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Annual Equivalent Rate (AER) - This shows what the interest rate would be if interest were paid and added to your account each year.

Annual Percentage Rate (APR) - APR stands for Annual Percentage Rate and is an interest rate which takes account of the full amount of interest on any money borrowed plus the timing of repayments and any other charges that you have to pay. It may not take into account any reduction in interest rate following the maturity of the initial product. The frequency of the interest payments, for example monthly or quarterly, affects the calculation.

Arrangement fee - Fee to cover administration.

Arrears - Money that was due to be paid but has not been paid. When you are behind in payments, you are in arrears.

Assets - Your money, property, goods and so on that have a financial value.

Assurance - A policy that you pay for, and that pays money to your next of kin when you die.

Banker's draft - A cheque drawn on the bank (or building society) itself against either a cash deposit or money taken directly from your own bank account.

Base rate - The interest rate that lenders set their rates for lending and savings products. It's usually based on the base rate set by the Bank of England.

Capital - Money that you've invested or borrowed (e.g. to buy a home). It doesn't include the income or profit you get from an investment, or the interest you have to pay on a loan or mortgage.

CHAPS (Clearing House Automated Payment System) - A system that enables money to be transferred from one bank account to another on the same day.

Chip and PIN - A system to reduce card fraud. A chip and PIN card has a 'smart' chip that holds your four-digit Personal Identification Number (PIN). When you pay in a shop with a chip and PIN card, you'll be asked to enter your PIN into a keypad instead of signing a receipt. This PIN is the same number that you use to withdraw money at a cash machine.

Cleared balance/cleared funds - Includes credits (cheques and cash) that have completed the clearing cycle. You can only withdraw or transfer money to another account with money from your cleared balance. The cleared balance is updated during the day as you make payments into and out of your account.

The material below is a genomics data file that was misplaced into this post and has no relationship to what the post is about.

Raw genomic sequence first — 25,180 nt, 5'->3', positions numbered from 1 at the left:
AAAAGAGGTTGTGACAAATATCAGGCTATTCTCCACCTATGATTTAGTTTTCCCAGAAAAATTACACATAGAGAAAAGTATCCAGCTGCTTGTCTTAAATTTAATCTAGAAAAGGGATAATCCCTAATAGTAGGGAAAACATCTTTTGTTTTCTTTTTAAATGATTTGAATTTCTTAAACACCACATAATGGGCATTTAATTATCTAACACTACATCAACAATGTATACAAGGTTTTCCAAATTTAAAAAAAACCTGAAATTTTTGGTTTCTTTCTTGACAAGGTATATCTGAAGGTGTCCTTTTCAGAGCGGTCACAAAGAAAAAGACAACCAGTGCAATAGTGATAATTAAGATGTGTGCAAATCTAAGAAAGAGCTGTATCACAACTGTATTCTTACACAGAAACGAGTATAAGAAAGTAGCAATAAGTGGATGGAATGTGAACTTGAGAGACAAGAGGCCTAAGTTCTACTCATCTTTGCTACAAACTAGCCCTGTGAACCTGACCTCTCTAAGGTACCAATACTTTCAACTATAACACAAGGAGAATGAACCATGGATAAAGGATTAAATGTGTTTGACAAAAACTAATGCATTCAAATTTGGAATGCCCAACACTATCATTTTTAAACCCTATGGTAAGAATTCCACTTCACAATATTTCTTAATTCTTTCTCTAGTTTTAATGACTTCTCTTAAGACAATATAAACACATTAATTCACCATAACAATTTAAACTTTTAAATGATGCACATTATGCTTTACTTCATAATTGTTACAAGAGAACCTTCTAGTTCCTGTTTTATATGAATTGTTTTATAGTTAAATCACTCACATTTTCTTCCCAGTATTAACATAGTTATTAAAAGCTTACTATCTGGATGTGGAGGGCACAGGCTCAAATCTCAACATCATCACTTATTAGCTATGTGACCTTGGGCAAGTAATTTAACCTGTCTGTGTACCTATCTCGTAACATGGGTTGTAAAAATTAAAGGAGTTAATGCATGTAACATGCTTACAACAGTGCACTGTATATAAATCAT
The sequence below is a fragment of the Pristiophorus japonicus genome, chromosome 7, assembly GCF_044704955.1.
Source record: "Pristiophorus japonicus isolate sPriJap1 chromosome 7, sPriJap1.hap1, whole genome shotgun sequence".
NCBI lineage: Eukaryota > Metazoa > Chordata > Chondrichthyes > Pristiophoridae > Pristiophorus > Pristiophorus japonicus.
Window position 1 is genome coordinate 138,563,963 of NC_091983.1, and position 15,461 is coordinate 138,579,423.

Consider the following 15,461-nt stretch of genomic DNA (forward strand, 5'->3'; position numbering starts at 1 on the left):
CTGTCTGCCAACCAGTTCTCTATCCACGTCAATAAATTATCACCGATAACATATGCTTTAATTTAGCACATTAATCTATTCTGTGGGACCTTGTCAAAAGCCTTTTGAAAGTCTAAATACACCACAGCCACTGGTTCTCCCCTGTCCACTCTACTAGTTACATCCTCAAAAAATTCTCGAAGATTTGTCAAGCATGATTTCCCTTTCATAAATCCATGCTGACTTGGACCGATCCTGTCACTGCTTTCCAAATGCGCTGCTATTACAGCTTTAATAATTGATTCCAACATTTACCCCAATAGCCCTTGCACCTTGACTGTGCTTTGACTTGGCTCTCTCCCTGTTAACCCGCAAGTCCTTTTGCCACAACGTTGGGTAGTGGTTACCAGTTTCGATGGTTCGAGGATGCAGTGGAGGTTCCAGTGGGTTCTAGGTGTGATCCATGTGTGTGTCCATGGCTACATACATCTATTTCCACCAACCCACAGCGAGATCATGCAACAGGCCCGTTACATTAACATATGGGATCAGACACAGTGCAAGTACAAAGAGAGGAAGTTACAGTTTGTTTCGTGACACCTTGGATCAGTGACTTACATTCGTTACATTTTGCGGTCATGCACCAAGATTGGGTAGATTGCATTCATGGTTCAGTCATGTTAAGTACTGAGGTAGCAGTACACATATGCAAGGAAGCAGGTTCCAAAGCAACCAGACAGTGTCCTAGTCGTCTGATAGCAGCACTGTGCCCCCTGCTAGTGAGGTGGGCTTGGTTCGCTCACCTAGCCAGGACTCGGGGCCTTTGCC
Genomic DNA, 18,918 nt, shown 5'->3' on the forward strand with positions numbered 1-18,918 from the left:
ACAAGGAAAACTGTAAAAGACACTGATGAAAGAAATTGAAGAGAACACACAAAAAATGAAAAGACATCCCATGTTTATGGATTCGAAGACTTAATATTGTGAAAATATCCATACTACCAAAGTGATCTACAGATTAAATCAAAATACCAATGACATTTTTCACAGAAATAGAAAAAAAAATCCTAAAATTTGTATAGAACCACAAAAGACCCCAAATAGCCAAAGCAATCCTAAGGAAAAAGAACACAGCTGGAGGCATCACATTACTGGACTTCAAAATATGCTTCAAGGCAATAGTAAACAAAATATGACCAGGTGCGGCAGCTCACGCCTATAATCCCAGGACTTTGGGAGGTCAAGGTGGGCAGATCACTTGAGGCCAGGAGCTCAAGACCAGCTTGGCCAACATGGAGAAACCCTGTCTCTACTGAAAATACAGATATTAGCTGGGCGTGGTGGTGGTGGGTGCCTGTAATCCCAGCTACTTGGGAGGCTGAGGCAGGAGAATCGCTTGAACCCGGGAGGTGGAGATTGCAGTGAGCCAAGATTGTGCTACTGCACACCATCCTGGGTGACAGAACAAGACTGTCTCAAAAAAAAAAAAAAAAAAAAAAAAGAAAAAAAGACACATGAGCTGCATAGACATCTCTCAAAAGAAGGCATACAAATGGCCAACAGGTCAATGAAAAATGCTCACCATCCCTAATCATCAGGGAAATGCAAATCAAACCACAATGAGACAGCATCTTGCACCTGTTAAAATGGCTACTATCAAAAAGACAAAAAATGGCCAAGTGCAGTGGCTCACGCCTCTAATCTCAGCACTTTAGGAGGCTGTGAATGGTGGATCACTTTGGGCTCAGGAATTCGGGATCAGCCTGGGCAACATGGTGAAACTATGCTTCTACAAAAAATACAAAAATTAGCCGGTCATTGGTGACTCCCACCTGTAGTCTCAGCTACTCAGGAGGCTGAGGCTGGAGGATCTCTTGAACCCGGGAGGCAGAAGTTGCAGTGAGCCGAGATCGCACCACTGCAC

Clearing cycle - The process that your cheque goes through when you pay it into your account. A cheque won't be cleared if, for example, the person who gave it to you doesn't have enough money in their account.

Credit card - Allows you to borrow money to pay for goods and services without using cash or cheques.

Credit balance - The amount of money in your account.

Credit limit - The maximum amount of money that you may borrow.

Debit card - Allows you to pay for goods and services without writing cheques or using cash. The money is taken directly from your current account (you don't borrow the money as with a credit card). Some debit cards can also be used to guarantee cheques.

Debt - An amount of money that you owe to a person or company.

Direct Debit - An instruction from you to your bank or building society allowing someone to take money from your account. The amount of money taken can vary, but you must be told the amounts and dates beforehand. Direct Debits allow you to pay bills automatically from your account on a regular basis.

Discounted rate - A variable rate that is set at a fixed percentage below the lender's standard variable rate for a period of time. At the end of the period, the mortgage goes back to the lender's variable rate.

Effective Annual Rate of Interest (EAR) - This is the real annual cost of an overdraft, stated as an annual rate, which takes into account how often interest is charged to the account. All other charges, such as arrangement fees, must be shown separately from the EAR.

Equity (in property) - The difference between how much your property is worth the balance of your outstanding mortgage and any other debts secured on the property.